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WAC 296-155-36305

Definitions applicable to this section.

Angle control. A safety feature designed to prevent a tool from operating when tilted beyond a predetermined angle.
Approved. Meeting the requirements of this standard and acceptable to the department of labor and industries.
Cased power load. A power load with the propellant contained in a closed case.
Caseless power load. A power load with the propellant in solid form not requiring containment.
Chamber (noun). The location in the tool into which the power load is placed and in which it is actuated.
Chamber (verb). To fit the chamber according to manufacturer's specifications.
Fasteners. Any pins (unthreaded heads) or studs (threaded heads) driven by powder actuated tools.
Fixture. A special shield that provides equivalent protection where the standard shield cannot be used.
Head. That portion of a fastener that extends above the work surface after being properly driven.
Misfire. A condition in which the power load fails to ignite after the tool has been operated.
Powder actuated fastening system. A method comprising the use of a powder actuated tool, a power load, and a fastener.
Powder actuated tool (also known as tool). A tool that utilizes the expanding gases from a power load to drive a fastener.
Power load. The energy source used in powder actuated tools.
Qualified operator. A person who meets the requirements of WAC 296-155-36321 (1) and (2).
Shield. A device, attached to the muzzle end of a tool, which is designed to confine flying particles.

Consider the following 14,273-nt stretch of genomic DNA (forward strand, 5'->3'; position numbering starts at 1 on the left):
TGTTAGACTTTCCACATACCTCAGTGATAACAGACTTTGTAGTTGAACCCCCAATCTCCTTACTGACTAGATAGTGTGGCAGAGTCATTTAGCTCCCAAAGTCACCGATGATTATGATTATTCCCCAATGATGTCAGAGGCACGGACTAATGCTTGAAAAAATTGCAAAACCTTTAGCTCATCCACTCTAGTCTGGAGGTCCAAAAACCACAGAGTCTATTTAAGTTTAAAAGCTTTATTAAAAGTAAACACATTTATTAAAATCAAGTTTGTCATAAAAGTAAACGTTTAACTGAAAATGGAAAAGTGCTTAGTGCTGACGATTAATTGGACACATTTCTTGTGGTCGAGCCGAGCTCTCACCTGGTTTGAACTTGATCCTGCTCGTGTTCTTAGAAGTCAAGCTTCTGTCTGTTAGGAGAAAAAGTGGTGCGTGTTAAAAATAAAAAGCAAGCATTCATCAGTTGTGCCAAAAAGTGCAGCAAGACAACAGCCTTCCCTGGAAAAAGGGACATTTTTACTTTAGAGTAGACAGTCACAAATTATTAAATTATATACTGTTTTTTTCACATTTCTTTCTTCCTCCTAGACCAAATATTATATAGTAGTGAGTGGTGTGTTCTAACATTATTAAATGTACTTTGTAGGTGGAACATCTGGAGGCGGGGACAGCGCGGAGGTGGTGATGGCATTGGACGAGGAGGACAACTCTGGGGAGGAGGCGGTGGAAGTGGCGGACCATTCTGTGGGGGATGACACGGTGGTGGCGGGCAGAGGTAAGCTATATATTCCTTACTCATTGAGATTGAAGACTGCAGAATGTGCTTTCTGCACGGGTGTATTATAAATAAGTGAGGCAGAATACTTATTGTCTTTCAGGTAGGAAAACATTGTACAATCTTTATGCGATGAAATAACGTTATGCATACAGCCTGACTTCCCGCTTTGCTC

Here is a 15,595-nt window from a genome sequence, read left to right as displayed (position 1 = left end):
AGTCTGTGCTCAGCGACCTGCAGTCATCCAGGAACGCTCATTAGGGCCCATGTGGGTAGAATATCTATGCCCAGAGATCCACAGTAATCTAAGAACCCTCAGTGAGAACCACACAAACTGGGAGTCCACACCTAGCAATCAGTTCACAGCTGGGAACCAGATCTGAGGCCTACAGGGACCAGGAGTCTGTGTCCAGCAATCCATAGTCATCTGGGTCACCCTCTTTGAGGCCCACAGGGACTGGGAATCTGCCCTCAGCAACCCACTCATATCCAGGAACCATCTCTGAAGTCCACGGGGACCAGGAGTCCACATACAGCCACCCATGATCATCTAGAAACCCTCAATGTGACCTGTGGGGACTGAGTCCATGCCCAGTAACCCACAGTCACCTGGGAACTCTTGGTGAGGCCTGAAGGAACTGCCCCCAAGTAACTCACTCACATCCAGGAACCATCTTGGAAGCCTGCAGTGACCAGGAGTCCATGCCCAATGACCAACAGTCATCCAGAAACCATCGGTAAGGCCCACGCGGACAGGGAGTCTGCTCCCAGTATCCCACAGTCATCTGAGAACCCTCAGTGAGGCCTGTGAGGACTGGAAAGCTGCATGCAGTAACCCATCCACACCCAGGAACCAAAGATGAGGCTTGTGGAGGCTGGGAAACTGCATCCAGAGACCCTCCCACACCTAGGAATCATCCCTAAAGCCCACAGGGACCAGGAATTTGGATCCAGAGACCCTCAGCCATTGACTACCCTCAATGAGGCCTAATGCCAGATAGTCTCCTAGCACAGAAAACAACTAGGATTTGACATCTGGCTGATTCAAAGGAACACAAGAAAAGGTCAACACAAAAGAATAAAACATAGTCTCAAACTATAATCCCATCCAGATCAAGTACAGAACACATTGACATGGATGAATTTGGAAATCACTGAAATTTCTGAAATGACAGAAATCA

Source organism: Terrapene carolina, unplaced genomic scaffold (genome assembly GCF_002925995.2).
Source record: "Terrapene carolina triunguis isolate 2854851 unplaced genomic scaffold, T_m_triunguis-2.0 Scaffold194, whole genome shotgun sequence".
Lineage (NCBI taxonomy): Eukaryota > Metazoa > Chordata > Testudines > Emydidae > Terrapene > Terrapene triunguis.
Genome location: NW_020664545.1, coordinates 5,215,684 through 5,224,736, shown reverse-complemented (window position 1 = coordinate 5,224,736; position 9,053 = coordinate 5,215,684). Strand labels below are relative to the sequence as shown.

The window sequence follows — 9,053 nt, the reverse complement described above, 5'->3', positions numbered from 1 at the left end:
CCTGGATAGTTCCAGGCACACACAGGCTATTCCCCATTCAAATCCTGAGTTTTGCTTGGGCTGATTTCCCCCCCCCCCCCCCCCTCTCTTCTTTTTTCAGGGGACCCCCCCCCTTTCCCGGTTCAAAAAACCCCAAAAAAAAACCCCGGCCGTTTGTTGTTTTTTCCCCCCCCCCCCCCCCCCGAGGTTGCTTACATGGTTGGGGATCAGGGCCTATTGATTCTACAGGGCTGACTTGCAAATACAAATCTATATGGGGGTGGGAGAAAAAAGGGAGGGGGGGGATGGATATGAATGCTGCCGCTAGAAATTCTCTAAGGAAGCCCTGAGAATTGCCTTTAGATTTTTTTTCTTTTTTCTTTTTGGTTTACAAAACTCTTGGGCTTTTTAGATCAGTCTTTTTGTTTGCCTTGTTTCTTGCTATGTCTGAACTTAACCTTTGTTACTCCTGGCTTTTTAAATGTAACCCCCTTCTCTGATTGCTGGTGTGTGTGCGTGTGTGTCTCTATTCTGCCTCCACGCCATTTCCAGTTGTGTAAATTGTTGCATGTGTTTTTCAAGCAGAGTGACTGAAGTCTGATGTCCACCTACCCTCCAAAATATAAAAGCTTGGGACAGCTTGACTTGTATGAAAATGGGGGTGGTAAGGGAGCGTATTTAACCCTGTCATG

Spalled area. A damaged and nonuniform concrete or masonry surface.
Test velocity. The measurement of fastener velocity performed in accordance with WAC 296-155-36307 (1)(m).
Tools. Tools can be divided into two types: Direct acting and indirect acting; and 3 classes: Low velocity, medium velocity, and high velocity.
Direct acting tool. A tool in which the expanding gas of the power load acts directly on the fastener to be driven.
Indirect acting tool. A tool in which the expanding gas of the power load acts on a captive piston, which in turn drives the fastener.
Low-velocity tool. A tool whose test velocity has been measured 10 times while utilizing the highest velocity combination of:
- The lightest commercially available fastener designed for that specific tool;
- The strongest commercially available power load that will properly chamber in the tool;
- The piston designed for that tool and appropriate for that fastener; that will produce an average test velocity from the 10 tests not in excess of 100 meters per second (328 feet per second) with no single test having a velocity of over 108 m/s (354 ft/s).
Medium-velocity tool. A tool whose test velocity has been measured 10 times while utilizing the highest velocity combination of:
- The lightest commercially available fastener designed for the tool;
- The strongest commercially available power load that will properly chamber in the tool;
- The piston designed for that tool and appropriate for that fastener; that will produce an average test velocity from 10 tests in excess of 100 m/s (328 ft/s) but not in excess of 150 m/s (492 ft/s) with no single test having a velocity of 160 m/s (525 ft/s).
High-velocity tool. A tool whose test velocity has been measured 10 times while utilizing the combination of:
- The lightest commercially available fastener designed for the tool;
- The strongest commercially available power load which will properly chamber in the tool; that will produce an average velocity from the 10 tests in excess of 150 m/s (492 ft/s).
[Statutory Authority: RCW 49.17.010, 49.17.040, 49.17.050, 49.17.060. WSR 16-09-085, § 296-155-36305, filed 4/19/16, effective 5/20/16. Statutory Authority: Chapter 49.17 RCW. WSR 94-15-096 (Order 94-07), § 296-155-36305, filed 7/20/94, effective 9/20/94. Statutory Authority: RCW 49.17.040 and 49.17.050. WSR 86-03-074 (Order 86-14), § 296-155-36305, filed 1/21/86.]
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